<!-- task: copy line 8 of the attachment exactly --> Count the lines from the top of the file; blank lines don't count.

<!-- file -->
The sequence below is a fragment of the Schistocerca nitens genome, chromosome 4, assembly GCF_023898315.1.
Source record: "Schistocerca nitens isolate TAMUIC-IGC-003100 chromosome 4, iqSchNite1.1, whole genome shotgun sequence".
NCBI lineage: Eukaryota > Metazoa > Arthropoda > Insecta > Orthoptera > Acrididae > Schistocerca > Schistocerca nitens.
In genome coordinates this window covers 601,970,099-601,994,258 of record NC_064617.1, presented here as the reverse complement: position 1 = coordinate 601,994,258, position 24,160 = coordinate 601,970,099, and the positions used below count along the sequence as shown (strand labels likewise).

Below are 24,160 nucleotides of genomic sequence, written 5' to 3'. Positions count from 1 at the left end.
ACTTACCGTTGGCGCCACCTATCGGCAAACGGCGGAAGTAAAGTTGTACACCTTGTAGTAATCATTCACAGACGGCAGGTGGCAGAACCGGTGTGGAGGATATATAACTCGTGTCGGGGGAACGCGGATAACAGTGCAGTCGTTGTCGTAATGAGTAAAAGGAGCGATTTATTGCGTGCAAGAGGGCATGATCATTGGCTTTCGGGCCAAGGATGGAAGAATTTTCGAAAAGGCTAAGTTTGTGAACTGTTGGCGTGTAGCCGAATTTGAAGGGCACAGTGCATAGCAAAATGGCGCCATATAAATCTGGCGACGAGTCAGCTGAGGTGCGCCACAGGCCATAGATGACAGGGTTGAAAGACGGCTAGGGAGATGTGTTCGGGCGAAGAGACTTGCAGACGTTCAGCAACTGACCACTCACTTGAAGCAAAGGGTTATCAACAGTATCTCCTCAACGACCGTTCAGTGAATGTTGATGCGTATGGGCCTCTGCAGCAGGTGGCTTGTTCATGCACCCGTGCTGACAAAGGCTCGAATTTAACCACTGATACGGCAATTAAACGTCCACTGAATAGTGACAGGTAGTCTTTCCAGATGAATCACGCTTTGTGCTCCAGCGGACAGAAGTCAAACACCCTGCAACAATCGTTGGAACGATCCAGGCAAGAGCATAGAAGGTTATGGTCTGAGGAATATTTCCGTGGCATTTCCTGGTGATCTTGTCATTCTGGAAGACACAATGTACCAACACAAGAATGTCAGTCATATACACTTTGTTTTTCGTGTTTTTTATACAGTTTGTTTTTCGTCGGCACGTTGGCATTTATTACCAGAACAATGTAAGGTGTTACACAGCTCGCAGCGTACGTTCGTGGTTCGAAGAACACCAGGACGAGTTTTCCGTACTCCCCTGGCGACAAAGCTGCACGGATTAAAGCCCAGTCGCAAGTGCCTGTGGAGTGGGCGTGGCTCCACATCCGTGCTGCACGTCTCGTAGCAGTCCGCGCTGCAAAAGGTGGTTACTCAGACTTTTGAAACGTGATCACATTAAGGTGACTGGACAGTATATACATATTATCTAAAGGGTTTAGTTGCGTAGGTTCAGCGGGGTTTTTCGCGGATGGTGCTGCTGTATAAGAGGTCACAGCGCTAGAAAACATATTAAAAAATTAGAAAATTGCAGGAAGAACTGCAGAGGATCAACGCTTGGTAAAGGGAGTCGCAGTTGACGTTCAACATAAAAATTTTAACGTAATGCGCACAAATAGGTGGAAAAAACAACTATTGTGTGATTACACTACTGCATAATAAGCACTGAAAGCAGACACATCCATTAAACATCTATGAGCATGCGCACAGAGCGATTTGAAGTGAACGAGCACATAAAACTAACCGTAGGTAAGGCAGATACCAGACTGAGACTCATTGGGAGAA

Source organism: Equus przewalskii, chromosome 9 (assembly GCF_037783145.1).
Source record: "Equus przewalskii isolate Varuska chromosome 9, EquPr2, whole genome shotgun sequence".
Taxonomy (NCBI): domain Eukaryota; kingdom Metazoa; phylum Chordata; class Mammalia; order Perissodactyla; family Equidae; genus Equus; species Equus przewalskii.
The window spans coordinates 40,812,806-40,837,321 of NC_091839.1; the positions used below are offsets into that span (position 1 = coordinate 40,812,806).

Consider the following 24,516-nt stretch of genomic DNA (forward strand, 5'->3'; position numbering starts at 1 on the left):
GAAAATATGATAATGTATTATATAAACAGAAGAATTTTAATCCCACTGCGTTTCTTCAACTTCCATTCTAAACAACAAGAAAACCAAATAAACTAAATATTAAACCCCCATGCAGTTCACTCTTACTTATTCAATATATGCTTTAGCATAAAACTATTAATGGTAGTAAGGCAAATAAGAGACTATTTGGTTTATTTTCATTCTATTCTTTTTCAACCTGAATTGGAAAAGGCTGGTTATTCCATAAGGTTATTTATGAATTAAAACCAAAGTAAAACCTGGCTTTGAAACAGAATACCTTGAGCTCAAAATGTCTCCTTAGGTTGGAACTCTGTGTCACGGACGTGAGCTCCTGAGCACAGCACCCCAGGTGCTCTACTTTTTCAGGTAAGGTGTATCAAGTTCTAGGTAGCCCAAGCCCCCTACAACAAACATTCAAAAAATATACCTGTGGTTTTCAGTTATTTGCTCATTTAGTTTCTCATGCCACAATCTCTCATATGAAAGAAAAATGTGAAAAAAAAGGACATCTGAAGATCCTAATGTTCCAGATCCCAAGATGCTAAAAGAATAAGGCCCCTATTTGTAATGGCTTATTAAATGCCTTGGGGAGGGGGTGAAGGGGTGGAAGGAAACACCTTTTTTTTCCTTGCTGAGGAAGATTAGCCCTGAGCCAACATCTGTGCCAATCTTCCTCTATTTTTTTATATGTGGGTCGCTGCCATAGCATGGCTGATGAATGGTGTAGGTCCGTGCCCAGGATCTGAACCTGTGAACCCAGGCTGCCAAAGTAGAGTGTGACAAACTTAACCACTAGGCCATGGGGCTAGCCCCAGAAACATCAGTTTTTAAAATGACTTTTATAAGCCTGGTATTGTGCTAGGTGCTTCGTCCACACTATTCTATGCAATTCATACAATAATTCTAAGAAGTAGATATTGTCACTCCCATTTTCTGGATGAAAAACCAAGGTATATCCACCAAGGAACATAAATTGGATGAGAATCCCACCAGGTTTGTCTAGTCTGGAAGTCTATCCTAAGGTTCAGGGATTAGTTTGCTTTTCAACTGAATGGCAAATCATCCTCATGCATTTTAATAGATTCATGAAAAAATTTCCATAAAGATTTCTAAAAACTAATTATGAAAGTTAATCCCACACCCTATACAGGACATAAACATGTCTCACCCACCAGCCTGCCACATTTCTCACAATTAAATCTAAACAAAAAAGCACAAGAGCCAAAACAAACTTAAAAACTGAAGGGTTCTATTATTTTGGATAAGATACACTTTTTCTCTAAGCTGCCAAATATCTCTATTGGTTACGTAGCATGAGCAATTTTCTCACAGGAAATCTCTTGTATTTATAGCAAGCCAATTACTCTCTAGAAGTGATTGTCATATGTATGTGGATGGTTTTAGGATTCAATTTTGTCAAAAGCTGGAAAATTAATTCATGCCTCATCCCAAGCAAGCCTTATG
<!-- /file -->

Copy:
Source record: "Equus przewalskii isolate Varuska chromosome 9, EquPr2, whole genome shotgun sequence".